To send a message simply fill out the form below.
Enquiry from Online Galleries regarding "Antique Victorian French Walnut Chaise Longue c.1860"
|If you do NOT want to receive newsletters from us regarding the antiques trade, please UNCHECK this box.|
To send this page to a friend, fill out the form below..
Look at what I found on the Online Galleries website!
It has beautiful hand carved solid walnut decoration, and rests on elegant cabriole legs, typical of the Victorian period.
We have a selection of fine fabrics to choose from so this chaise can be customised according to your specification if required.
In excellent condition, please see photos for confirmation of condition.
Dimensions in cm:
Height 83 x Width 194 x Depth 76
Dimensions in inches:
Height 32.7 x Width 76.4 x Depth 29.9
A chaise longue is an upholstered sofa in the shape of a chair that is long enough to support the legs. The architect, Le Corbusier designed Chaise Longue, LC-4 - Chaise longue "Long chair" which has become a classic item.
It is thought that the first blend of a chair and daybed originated in Egypt. The earliest known models were made from palm sticks lashed together with pieces of cord or rawhide. Later, Egyptian bed-makers introduced mortise-and-tenon construction and wood bed frames veneered with ivory or ebony, in common use with many examples being found in the 1st dynasty (3100–2890 BC) tombs.
Ancient Greek art depicts gods and goddesses lounging in this type of chair. The Greeks changed from the normal practice of sitting at a table to the far more distinctive practice of reclining on couches as early as the 8th century BC.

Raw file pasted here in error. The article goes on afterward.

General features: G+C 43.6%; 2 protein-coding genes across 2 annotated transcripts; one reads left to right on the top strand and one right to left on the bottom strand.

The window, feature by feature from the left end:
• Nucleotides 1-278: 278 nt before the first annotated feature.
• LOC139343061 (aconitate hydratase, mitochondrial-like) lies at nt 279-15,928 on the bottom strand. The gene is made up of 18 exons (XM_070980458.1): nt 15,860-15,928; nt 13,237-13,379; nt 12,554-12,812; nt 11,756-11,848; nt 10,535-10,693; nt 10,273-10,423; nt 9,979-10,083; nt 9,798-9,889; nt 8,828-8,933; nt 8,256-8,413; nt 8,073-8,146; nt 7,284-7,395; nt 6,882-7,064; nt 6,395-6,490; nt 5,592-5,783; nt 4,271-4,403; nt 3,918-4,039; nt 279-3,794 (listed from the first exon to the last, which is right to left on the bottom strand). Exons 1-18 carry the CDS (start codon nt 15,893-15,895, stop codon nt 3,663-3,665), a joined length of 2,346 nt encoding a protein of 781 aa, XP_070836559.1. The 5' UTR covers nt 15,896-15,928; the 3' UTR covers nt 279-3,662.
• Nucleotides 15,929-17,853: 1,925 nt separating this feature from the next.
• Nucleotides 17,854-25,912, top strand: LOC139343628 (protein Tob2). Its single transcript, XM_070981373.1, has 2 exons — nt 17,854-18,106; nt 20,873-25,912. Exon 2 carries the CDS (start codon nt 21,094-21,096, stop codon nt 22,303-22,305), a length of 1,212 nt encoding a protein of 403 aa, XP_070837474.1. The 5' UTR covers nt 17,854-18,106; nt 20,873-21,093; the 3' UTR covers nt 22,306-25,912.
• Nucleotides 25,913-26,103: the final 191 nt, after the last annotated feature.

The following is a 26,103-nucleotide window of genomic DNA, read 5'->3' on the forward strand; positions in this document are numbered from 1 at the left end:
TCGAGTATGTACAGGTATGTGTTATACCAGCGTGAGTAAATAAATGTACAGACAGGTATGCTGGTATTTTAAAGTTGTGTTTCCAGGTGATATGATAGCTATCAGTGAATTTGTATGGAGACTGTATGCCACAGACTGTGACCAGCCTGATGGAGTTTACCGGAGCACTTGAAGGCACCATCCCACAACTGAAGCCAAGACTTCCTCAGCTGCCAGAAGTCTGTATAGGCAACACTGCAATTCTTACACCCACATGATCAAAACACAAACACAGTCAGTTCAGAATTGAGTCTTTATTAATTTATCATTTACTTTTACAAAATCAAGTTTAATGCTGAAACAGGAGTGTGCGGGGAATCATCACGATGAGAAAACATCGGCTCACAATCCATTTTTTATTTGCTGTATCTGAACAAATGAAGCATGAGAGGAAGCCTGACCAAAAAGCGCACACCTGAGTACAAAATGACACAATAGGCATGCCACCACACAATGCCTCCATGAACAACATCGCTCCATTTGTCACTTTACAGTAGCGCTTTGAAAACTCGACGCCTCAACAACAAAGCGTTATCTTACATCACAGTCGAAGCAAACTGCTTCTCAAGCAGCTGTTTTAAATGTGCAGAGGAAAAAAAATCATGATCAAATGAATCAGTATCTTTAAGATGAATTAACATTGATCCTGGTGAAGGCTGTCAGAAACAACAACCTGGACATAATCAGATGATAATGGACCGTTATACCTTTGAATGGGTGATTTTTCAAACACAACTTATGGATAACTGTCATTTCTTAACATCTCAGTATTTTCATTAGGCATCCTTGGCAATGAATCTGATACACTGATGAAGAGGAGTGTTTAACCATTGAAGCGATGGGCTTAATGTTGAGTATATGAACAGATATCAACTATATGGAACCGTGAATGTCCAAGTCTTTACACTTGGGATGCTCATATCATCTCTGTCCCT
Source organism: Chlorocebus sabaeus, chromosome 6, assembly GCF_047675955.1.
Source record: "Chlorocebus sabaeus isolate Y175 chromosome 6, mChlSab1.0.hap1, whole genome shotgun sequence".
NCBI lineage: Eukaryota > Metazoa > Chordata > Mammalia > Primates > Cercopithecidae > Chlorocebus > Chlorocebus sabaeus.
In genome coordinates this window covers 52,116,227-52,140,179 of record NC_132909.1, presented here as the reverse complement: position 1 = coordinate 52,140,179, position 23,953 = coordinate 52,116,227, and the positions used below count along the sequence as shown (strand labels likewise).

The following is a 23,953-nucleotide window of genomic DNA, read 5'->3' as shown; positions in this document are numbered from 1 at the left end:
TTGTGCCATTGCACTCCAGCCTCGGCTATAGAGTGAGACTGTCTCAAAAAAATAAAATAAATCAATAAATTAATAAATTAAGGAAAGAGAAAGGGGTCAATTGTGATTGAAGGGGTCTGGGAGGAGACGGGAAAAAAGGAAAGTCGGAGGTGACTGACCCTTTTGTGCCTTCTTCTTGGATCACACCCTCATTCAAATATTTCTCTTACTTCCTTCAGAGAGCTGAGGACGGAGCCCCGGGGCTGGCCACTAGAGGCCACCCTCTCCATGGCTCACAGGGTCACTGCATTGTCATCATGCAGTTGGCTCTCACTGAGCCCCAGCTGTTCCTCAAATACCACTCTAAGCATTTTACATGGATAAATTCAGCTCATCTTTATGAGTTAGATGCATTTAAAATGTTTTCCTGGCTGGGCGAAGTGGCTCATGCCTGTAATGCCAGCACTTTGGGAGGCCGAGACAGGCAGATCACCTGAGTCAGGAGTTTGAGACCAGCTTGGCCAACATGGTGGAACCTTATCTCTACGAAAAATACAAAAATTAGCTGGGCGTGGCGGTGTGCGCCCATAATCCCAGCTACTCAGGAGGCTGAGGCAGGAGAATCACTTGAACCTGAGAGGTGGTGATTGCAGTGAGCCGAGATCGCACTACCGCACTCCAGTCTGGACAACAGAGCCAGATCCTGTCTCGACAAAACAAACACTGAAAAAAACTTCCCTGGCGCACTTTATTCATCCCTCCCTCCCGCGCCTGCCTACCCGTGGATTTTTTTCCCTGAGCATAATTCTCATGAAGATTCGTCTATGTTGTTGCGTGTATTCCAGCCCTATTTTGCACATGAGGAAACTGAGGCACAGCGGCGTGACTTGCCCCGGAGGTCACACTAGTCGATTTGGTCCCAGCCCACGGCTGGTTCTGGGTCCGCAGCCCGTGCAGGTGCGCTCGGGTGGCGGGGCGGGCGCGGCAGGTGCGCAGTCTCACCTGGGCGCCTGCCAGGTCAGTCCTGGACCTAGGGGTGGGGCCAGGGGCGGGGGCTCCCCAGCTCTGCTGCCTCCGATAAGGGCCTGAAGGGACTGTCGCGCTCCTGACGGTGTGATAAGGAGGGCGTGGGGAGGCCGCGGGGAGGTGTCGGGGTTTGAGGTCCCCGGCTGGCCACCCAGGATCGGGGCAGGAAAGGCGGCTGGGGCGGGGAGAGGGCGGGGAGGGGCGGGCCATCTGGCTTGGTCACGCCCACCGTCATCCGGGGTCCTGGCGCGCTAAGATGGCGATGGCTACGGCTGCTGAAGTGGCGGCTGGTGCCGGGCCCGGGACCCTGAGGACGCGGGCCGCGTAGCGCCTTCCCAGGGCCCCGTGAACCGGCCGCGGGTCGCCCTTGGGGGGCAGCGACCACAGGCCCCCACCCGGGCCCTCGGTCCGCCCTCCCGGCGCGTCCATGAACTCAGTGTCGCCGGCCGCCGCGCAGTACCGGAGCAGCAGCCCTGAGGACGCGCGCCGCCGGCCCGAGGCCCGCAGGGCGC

The Romans also used a daybed for reclining in the daytime and to sleep on at night. At Roman banquets, the usual number of persons occupying each bed was three, with three daybeds forming three sides of a small square, so that the triclinium. The Romans did not practice upholstery, so the couches were made comfortable with pillows, loose covers and animal skins.
Modern types of chaise lounge include:
Duchesse brisée (Broken duchess in French): this word is used when the chaise longue is divided in two parts: the chair and a long footstool, or two chairs with a stool in between them.
Récamier: a récamier has two raised ends, and nothing on the long sides. It is sometimes associated with French Empire (neo-classical) style. It’s named after French society hostess Madame Récamier (1777–1849), who posed elegantly on a couch of this kind. She had her portrait painted in 1800. The shape of the récamier is similar to a traditional lit bateau (boat bed) but made for the drawing room, not the bedroom.
Méridienne: a méridienne has a high head-rest, and a lower foot-rest, joined by a sloping piece. Whether or not they have anything at the foot end, méridiennes are asymmetrical day-beds. They were popular in the grand houses of France in the early 19th century. Its name is from its typical use: rest in the middle of the day, when the sun is near the meridian.
The Walnut woods are probably the most recognisable and popular of all the exotic woods, having been used in furniture making for many centuries. Walnut veneer was highly priced and the cost would reflect the ‘fanciness’ of the veneer – the more decorative, then the more expensive and desirable.
318 Green Lanes